So far the report of Ferdinand Eimermacher. Thank’s god, it wasn’t a broken leg, but severe bruising at arm and leg, as it was detected by the doctor at Lynchburg after the rescue. Until he came there, Zech however had to cover a 24 hours walk before he reappeared at the inaccessible landing place in the back forest with a farmer and his two hands. The remaining parts of the balloon had to be given up. Ferdinand Eimermacher recovered on the hospitable farm of Mister Griffim and then returned to Germany satisfied with his sixth place. Father Kaulen and son nearly made it, to take the victory (and thus the winning of the cup) from the Americans. They came only 1,5 kilometres shorter than Kepner/Eareckson. A very close result after a total distance of 740 kilometres.
In Münster in Westphalia, Eimermachers home-town, something had happened which is called a „super-canard" in the newspaper world. There, on July 3rd, the „Münsterische Anzeiger" came out with an extra edition showing as headline on page 1: „Eimermacher winner in the Gordon Bennett Race." The report: "New York, July 3rd – In the Gordon Bennett Race the German balloon MÜNSTER VIII won with the pilot Mr. Eimermacher Münster (co-pilot: Zech-Herford)". How could this have happened? – About seven hours after the involuntarily landing of MÜNSTER VIII, the people of Lynchburg had seen two other balloons. So for the time, Eimermacher was ahead. So from this advance of seven hours and the wish to win, it could be, this false information developed. A little subdued (and in much smaller letters), the "M.A." wrote the same day:
"The cheer was to soon. The flag at the town hall, run up this morning, when news came up that the balloon MÜNSTER VIII had gained victory in America, is taken down again. A bad fortune did not only take the victory from Eimermacher but has also hurt him and robbed him his balloon. After long hours of fearful doubts, torturing but still hopeful uncertainty the following telegram arrived at the family of Mr. Eimermacher at 8.30 p.m. yesterday in the evening:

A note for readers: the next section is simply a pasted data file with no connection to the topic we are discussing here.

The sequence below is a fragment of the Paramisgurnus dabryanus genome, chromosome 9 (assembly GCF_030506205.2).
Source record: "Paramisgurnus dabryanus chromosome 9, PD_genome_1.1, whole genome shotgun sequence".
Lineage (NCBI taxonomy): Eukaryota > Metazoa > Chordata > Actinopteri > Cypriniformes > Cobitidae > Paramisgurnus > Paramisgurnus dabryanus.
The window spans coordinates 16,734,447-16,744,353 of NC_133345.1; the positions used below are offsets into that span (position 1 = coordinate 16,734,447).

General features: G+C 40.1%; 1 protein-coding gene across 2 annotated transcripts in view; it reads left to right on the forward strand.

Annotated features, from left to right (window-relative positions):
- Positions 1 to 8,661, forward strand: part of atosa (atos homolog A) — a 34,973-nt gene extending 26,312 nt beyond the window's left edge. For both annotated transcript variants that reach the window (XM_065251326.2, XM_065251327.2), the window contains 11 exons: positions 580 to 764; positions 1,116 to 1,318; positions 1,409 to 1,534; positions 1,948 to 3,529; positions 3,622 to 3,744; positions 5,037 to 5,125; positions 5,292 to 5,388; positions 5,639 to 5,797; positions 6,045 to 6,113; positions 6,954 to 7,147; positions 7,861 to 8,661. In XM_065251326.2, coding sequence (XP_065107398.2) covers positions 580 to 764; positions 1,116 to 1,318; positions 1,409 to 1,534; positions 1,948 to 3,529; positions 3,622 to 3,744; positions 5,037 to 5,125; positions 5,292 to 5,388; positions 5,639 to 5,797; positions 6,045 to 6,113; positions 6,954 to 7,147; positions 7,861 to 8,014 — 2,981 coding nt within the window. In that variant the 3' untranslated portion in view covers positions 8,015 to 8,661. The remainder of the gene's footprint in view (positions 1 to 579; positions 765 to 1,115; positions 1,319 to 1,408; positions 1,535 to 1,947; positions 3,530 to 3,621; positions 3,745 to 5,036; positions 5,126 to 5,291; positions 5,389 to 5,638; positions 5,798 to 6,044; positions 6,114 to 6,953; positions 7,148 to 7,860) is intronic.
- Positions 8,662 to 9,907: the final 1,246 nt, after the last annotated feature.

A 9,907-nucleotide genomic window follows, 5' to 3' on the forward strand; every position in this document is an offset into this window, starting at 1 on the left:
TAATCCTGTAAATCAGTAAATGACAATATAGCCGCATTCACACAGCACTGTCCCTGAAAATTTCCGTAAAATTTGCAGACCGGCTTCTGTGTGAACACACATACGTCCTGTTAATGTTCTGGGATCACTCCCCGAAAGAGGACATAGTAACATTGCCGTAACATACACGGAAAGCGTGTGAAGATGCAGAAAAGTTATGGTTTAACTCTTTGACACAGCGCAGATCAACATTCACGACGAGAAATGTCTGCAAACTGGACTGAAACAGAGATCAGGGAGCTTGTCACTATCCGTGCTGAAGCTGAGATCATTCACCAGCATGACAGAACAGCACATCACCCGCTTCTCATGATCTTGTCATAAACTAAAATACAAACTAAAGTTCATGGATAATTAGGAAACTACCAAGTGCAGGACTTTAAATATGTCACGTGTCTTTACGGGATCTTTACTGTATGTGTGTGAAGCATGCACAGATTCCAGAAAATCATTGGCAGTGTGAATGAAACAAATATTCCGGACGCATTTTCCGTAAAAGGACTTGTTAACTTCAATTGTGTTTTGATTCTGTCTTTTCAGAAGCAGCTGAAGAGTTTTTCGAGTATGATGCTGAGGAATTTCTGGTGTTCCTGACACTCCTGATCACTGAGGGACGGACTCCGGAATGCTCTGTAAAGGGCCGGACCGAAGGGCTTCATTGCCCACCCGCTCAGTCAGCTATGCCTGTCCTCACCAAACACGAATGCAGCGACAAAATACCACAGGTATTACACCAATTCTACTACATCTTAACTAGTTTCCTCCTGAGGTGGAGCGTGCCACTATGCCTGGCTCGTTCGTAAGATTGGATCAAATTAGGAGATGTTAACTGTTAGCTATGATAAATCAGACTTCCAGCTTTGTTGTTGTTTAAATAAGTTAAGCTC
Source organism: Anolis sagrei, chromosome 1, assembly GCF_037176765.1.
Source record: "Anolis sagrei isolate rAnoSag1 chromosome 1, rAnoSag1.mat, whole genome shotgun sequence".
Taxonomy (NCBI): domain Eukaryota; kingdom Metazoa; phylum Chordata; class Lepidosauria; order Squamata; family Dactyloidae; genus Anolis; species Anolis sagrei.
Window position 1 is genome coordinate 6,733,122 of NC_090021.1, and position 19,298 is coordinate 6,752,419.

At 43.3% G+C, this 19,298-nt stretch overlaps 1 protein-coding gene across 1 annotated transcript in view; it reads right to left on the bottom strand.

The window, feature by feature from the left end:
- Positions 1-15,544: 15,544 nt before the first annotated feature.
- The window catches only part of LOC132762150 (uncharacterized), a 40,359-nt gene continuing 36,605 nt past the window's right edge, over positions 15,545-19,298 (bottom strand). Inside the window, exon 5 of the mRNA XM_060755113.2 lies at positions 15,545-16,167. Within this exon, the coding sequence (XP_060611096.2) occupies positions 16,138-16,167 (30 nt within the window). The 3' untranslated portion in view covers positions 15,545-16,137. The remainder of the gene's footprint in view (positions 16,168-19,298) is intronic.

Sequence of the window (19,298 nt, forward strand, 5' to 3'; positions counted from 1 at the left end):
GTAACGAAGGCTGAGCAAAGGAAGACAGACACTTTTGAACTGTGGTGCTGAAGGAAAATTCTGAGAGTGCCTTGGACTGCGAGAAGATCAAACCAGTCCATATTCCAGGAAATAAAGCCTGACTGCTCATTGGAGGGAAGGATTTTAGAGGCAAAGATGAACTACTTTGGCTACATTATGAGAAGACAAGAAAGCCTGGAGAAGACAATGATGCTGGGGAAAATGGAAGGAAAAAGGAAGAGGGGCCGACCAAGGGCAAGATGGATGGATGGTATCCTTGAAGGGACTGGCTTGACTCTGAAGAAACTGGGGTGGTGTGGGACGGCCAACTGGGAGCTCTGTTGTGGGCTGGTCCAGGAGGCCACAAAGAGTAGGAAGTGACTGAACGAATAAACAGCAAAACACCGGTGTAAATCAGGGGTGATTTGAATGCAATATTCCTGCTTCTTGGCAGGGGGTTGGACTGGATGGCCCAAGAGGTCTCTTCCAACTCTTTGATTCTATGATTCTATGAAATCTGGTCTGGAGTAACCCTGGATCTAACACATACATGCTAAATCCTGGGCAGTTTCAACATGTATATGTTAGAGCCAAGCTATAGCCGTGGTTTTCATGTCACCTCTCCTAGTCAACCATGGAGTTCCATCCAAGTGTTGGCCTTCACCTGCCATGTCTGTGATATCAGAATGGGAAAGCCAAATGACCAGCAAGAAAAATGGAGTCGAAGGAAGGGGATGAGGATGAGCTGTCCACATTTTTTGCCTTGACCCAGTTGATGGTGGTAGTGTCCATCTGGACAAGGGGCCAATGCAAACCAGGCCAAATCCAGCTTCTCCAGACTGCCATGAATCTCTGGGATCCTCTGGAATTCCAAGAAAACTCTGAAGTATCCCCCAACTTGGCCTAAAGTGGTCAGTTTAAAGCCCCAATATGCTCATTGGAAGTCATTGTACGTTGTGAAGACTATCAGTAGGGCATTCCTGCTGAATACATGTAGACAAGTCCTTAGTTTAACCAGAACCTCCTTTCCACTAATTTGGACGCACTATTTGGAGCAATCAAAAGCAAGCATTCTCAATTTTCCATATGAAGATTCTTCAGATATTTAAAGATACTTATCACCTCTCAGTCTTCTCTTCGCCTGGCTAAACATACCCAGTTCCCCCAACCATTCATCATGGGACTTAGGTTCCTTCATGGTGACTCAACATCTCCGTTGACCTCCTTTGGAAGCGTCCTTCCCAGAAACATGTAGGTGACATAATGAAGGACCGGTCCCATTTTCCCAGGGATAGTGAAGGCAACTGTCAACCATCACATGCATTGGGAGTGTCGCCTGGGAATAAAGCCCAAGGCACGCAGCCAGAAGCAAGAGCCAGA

Lynchburg, 1.03 p.m.: In the second night, 11 o’clock, balloon damaged. Strong gusts of a thunderstorm made balloon rise to 5000 meters, then threw him to a canyon on a dry giant trees. The gas escaped. Condition of the balloon unknown. Recovery appears impossible. Co-pilot is well, myself slightly hurt, pulled tendon, haematoma on feet and arm. After an arduous walk finally here.
As well as a success for Mr. Eimermacher, it would not have been his private affair, also his misfortune is not his personal thing. But as hard as this strikes German aviation and the town of Münster, it strikes Mr. Eimermacher even harder in his sporting ambitions. His wish to win was so big, much bigger than the hopes, that were with him. So this set back hits him extremely hard, and he does not need to know, that due to false information– he had been celebrated as winner for 12 hours."
When Eimermacher returned to Münster in the afternoon of July 26th, he gets a welcome as if he had won. Considering the strain he stood, his courage and dare devilry, this must be allowed with full heart. But looking back to the reports, the fact is interesting, that the success of father and son Kaulen is not mentioned with a single word (not to talk about the participation of Bertram/Fröbel). May local patriotism make people really so blind, that the son of the home town is put equal to the faith of the whole German aviation?
The balloon US ARMY won the race, so the second cup went to the final possession of America. Henry Ford soon agreed to sponsor a third cup. So the Gordon Bennett Races were not at the end, they could continue.
Another anecdote of the 1928 race should be told: Orville Wright, first man in a plane, was the director of the race. One of his duties was, to set up additional rules. So he requested that every participant had to send a telegram with the required data to the championship-office within 24 hours after the landing. When one competitor tried to follow this rule, the man at the telegram office told him, he could not send the telegram: A balloon had landed nearby and destroyed the wires!